McGeorge School of Law

10 Things Employers Want Students to Know About Cover Letters

July 12, 2012

  1. To do justice to what they have to offer, students must make their cover letters examples of their best work. Hiring attorneys evaluate cover letters as the student's first writing sample. To impress hiring attorneys, cover letters must possess the qualities of effective legal writing.
  2. Cover letters should not be so general that students could simply change the addressee and send them to any employer. When it appears that a student's principal interest is in having a job, that student will lose out to someone see as genuinely interested in the employer.
  3. Students should purge their cover letters of telltale signs that the cover letters are generic. The most flagrant sign of a generic cover letter is the inadvertent remnant of an earlier letter to another employer.
  4. Students should research employers and parlay that research into individualized cover letters. Students need to show a credible interest in the employer–not simply in having a job–by showing they know something about the employer.
  5. Students should use cover letters to explain two things: why they are interested in the employer and why the employer ought to be interested in them. Properly done, cover letters supplement students' resumes. Cover letters are the students' briefs on why hiring attorneys should interview them.
  6. Students should face the facts: sometimes well-crafted cover letters are not enough. Students need to target most of their cover letters and resumes to employers that are real prospects.
  7. Cover letters should be credible. Employers are put off by inflated, overblown rhetoric: "Yours is the perfect job for me." And hype: "I am exactly the candidate you have been looking for." And, most of all, bombast: "You can't afford not to meet with me." Students should be unpretentiously confident: "I have enjoyed success in..." Cover letters should be strictly positive: "My strengths are particularly well-suited to your practice because..."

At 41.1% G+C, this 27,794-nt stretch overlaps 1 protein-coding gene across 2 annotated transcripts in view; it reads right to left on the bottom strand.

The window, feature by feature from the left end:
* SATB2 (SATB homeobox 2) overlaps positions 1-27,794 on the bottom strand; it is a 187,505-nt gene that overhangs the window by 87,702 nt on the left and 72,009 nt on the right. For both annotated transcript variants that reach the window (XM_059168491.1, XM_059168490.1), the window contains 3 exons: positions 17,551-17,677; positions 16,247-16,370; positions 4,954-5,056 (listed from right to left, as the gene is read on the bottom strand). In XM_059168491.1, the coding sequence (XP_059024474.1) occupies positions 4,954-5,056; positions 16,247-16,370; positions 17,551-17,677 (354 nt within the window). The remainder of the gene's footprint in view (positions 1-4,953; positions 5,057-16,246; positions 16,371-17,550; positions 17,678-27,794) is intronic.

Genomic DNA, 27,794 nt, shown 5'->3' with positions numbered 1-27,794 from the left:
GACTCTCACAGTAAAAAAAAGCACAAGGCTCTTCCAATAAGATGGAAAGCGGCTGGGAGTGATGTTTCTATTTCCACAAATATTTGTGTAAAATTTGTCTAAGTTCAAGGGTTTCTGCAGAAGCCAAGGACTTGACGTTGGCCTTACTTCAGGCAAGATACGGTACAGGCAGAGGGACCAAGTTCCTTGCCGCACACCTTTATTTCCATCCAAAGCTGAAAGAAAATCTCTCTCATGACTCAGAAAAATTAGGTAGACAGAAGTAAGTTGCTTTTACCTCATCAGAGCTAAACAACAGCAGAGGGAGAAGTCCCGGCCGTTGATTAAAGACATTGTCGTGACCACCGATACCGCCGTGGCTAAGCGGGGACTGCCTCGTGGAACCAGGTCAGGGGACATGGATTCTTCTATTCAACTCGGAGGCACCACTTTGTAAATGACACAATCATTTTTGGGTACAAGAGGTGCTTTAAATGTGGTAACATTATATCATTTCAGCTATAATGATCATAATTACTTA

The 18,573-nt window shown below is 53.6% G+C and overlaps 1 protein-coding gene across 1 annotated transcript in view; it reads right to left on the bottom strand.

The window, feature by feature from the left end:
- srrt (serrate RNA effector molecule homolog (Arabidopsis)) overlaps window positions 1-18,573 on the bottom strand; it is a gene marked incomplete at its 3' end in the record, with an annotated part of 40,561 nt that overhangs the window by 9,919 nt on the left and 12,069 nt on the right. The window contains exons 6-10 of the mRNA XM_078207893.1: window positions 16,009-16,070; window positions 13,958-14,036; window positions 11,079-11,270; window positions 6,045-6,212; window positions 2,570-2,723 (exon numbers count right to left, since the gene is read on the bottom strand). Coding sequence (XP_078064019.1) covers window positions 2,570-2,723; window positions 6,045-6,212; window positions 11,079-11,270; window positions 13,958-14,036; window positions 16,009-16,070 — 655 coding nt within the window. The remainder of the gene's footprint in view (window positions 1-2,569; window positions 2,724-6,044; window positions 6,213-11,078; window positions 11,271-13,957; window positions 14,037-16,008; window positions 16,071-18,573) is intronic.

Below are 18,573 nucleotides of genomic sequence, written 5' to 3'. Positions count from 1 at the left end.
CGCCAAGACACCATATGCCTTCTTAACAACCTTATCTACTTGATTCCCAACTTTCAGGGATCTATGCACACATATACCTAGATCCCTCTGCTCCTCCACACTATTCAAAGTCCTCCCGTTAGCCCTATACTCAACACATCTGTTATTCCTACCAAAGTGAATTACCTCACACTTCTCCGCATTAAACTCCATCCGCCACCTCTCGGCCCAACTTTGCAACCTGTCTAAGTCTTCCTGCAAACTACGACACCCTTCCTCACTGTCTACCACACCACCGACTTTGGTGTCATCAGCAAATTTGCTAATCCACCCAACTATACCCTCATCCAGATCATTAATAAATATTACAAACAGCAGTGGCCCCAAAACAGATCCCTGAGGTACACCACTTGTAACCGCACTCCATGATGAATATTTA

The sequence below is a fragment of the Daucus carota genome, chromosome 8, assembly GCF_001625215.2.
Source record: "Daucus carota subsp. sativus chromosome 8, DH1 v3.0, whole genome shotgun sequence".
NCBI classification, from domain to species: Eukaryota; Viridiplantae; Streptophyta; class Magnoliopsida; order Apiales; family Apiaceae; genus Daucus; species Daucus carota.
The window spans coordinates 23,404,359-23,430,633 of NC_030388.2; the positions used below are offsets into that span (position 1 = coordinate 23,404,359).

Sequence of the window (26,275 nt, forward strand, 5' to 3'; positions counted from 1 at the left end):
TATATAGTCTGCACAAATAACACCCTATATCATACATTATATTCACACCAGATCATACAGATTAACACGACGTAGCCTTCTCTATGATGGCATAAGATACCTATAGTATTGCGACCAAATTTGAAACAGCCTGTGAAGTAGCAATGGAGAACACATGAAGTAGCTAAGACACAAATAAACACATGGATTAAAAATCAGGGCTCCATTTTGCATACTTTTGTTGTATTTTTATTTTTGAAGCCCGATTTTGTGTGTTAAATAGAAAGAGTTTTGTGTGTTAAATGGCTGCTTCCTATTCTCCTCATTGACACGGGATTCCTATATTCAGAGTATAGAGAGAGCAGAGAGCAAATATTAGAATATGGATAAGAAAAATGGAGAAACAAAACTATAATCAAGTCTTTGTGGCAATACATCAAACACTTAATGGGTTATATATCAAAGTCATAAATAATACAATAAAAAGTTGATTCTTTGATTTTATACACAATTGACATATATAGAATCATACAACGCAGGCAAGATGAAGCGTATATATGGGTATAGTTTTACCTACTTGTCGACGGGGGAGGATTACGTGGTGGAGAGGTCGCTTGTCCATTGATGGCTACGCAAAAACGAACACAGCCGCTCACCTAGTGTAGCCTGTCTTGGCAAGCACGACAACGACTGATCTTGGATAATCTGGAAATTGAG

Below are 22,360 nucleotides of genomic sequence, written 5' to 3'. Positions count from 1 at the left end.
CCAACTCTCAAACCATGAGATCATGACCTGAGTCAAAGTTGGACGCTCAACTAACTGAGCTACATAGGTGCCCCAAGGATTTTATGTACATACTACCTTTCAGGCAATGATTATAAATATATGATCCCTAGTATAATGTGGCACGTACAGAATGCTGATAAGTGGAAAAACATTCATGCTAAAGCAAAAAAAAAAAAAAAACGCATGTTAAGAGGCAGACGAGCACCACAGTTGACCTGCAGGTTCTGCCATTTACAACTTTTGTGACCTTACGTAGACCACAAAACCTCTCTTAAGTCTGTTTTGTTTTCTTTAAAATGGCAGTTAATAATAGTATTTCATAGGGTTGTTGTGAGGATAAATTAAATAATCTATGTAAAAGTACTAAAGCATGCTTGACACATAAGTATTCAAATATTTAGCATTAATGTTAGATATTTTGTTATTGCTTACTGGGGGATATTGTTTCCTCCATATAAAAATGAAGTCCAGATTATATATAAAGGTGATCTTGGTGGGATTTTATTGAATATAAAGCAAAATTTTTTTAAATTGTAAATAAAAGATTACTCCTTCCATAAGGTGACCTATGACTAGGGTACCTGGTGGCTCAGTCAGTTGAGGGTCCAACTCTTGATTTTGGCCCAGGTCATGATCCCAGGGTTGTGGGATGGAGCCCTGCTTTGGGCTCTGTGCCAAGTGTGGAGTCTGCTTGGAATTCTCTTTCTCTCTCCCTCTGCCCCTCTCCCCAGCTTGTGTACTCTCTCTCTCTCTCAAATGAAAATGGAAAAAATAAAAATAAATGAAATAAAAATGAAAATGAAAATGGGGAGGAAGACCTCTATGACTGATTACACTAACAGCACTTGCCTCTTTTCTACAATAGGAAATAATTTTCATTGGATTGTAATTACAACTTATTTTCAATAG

8. If ties between the student and the employer's city are not readily apparent from the resume, the cover letter should establish those ties. Employers want to know that applicants are genuinely interested. Establishing ties to the employer's city reinforces the student's credibility. Students who have trips planned to the employers' cities, or are thinking about making trips, should mention that in their cover letters.
  9. Students should show they are concise and considerate by keeping their letters to one page.
  10. Students should always include cover letters when distributing their resumes. By piquing employers' interest and providing compelling information, properly crafted cover letters give students an advantage.

Students who follow these recommendations will gain a competitive edge. Standing alone, resumes simply present facts. Well-crafted cover letters do more; they persuade.

Tags: cdo, 2012